Which of your books would you say was most challenging for you to write?
A 17th century swashbuckling romance “Toast of Clifton”, in which a rape occurs followed by the sudden death of the rapist. There is much trauma for the victim, and those who rally to her aid keep an unspoken vow, that the incident shall remain secret, but what if, what if his fellow troopers get wind as to how he died? This was a deeply touching story to write, not only because families are torn by divided loyalties to King or Parliament, women are torn with keeping secrets from loved ones.
What do you think about the issue of factual accuracy in historical fiction? How important is it?
If authors can’t be bothered with factual correctness then don’t write historical fiction. Write alternative fiction. Factual correctness is the perfect backdrop for fictional characters to blend as historical events take place. Without sense of true time and place a historical story is effectively a fancy dress outing!
What do you do when a historical fact does not work or flow well with your story if you’ve ever come across this?
I haven’t experienced the former, and doubt it will occur in the future. One can mould fiction to fit time, event and place, but to distort history is to rewrite it, and in doing so an author can mislead the unsuspecting/unknowing to believe what is writ is true fact.
How much time do you spend in research for each of your books?
Research is dependent upon what I garnered from studying history, from reading private journals, diaries and state/ecclesiastical papers to finite details of times and dates, because I’m lousy at recalling dates of various minor battles et al: that heroes may have fought in. So, research could amount to a few days to that of weeks of in depth reading. As for equines, carriages and livery, these things I have personal knowledge of so no problems on that score.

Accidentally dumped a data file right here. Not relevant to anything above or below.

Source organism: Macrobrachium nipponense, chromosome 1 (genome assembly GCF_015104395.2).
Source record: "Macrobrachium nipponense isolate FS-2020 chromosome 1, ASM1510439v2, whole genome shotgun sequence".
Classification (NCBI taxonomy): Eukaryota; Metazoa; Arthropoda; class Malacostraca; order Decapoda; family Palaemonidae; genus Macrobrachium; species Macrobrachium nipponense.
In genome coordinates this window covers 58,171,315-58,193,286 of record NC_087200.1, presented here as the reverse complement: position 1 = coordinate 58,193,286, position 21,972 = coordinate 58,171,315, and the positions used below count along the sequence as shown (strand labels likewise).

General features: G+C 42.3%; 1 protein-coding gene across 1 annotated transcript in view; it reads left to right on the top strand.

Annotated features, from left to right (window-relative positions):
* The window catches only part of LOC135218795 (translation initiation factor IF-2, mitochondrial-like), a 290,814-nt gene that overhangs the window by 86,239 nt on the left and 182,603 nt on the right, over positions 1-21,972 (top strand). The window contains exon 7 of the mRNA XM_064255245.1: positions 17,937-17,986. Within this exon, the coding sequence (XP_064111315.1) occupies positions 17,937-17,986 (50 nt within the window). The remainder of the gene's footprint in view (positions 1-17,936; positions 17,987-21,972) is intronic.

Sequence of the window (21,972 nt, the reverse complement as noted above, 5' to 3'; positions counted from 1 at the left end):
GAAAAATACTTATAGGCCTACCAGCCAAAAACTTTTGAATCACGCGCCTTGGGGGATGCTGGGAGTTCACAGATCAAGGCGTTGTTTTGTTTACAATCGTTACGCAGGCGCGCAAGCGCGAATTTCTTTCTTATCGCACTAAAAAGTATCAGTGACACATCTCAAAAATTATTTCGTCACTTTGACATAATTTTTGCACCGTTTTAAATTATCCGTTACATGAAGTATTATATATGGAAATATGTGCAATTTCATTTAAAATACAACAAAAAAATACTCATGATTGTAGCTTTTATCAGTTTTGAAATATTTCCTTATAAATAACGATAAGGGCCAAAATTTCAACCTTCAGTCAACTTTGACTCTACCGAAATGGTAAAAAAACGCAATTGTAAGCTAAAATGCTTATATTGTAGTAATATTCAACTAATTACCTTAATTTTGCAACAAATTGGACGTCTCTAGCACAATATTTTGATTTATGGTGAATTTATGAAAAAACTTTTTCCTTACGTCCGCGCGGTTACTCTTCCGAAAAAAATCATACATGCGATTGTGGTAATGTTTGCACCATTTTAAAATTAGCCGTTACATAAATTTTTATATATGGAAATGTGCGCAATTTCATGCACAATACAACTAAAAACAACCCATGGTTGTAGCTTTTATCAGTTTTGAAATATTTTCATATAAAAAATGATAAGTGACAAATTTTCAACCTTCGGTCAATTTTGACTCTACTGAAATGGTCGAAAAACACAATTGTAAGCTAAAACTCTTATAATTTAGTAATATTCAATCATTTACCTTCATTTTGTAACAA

I suppose by now you have an established fan base, what would you say your readers have come to expect from your books?
Who knows for sure? If Amazon reviews are a guide, it’s a mixed response on my Georgian and Regency novels. Good response on my steamy swashbuckling musketeer type novels.
What kind of feedback have you received from other writers about your writing and books?
Good, Mediocre, but mainly crap on Georgian and Regency lines! But you see, “The Bonnets” are a competitive bunch - as Miss Austen pointed out with wit and candour – and little has changed!
What do you think is key to the success that your books are enjoying?
There is no accounting for why a book can be a top seller on Amazon one week and fall foul of the doldrums the next. Success is akin to walking a tightrope: you pray!
I am an aspiring writer who hopes to get the self publishing process write too. What piece of advice do you have for me?
Tenacity - believe in yourself, watch listen and glean what you can from those who’ve walked where others feared to tread.
At the end of this year, when you look back on your writing journey, what would you like to have accomplished?
Where I’m at: in complete control of my writing destiny. I have no regrets in dumping my American publisher.
Please tell us what the winner/s can expect from the book/s you will be sponsoring to gift one or two commenter’s to this interview?
By Loyalty Divided